Star Trek: Generations – Killing a Hero For Lack Of a Better Idea
Star Trek: Generations is the first feature film to feature the cast from the Next Generation TV series. The film follows Picard and his crew as they uncover a Klingon-aided plot which involves destroying a star and endangering a pre-industrial world.
The film moves at a leisurely pace; it isn’t until 40 minutes in that we understand who the villains are and what their motivation is. When we get to the action scenes, we see some decent visual effects, but the action itself is barely acceptable, not especially exciting. The stakes don’t feel very high. We don’t even see any of the residents of the inhabited planet in danger of being destroyed. Generations is not an edge-of-your-seat action film; instead, it feel more like an extra long Next Generation episode.
In a film series with a recurring cast like Star Trek, it is the villains that define the individual films. There are Klingons who pilot a single ship, a ship that the USS Enterprise could easily take on. Malcolm McDowell plays Soran; as far as villains go, Soran is not especially intimidating or even interesting. The end fight scene that he participates in is not incredibly exciting.
Actually, now that I think about it, the end resolution was terrible. The plot specifically dictated that there were an infinite number of ways that the conflict could have been resolved, but, out of all their options, the characters in this film choose what could arguably be considered the most dangerous and impractical way to save the day. This is sloppy writing.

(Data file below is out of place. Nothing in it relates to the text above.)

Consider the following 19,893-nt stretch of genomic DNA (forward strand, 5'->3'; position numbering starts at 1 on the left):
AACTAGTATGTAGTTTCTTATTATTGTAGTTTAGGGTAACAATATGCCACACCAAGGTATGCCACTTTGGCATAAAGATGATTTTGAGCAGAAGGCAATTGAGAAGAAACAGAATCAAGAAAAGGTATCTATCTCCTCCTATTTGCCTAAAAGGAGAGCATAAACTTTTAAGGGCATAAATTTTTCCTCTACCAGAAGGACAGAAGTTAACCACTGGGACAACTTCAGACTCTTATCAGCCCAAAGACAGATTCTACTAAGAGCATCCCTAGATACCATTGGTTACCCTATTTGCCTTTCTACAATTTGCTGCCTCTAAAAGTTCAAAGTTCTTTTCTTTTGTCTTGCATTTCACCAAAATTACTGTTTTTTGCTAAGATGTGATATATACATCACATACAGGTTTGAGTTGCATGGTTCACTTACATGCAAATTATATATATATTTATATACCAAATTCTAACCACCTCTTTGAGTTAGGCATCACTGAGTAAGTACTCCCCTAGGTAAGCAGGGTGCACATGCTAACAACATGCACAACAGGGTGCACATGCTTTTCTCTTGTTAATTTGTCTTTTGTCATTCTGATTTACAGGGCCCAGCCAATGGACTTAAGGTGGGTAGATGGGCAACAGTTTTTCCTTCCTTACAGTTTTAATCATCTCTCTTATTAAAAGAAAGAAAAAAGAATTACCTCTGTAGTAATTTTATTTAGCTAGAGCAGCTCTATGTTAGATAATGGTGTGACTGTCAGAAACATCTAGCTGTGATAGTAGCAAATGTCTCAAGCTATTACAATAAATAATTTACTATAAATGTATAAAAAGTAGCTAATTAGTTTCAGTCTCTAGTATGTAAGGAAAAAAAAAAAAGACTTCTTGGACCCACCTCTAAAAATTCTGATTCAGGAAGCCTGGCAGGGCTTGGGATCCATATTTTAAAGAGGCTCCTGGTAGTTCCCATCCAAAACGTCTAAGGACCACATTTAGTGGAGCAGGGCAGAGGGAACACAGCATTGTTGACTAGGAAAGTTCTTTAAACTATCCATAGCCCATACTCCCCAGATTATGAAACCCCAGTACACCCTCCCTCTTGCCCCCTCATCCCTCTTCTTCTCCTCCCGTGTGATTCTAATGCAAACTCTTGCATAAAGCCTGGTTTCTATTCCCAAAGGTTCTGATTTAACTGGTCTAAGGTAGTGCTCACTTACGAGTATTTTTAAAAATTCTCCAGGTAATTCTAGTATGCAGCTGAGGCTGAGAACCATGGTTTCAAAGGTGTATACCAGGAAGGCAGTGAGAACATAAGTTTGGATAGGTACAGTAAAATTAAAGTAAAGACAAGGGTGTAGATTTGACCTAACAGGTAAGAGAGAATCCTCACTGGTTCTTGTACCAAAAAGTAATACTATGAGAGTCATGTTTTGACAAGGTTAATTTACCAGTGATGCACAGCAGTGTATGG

There’s a subplot in the film involving Data getting a new chip so he can experience human emotions. He starts laughing at jokes, feeling emotions and eventually starts to feel regret over his decision to have emotions. This plotline gets old and starts to feel pretty tiresome pretty fast.
Picard does have some decent personal drama going on during this film, but it’s not spectacular, and not nearly good enough to redeem all of this film’s other shortcomings. Aside from Picard, most of the characters from Next Generation don’t get any chance for good character development.
So, the film is not a spectacular action movie, but does Generations work for fans of the TV series? I am not especially familiar with the Next Generation TV show, but I believe the answer is no. According to another reviewer of this film who is more familiar with Next Generation, there are a great many internal inconsistencies that this film has with the series: transparent aluminum windows don’t shatter like glass, Data’s chip is too big and Picard disregards a prop that was once considered valuable in another episode.
While Generations is a Next Generation film, it opens showing a handful of cast members from the original film. From a plot perspective, their presence in this film is unnecessary; they’re really just there to pass the figurative torch of Star Trek films to the next generation. Having both casts in the same film is merely a gimmick to make it appeal more to fans of the original series.
Generations is not a terrible film, it’s just not very good. There’s an unofficial rule that odd-numbered Star Trek films are generally weaker than their even-numbered counterparts; Generations is an odd numbered film and it certainly shows.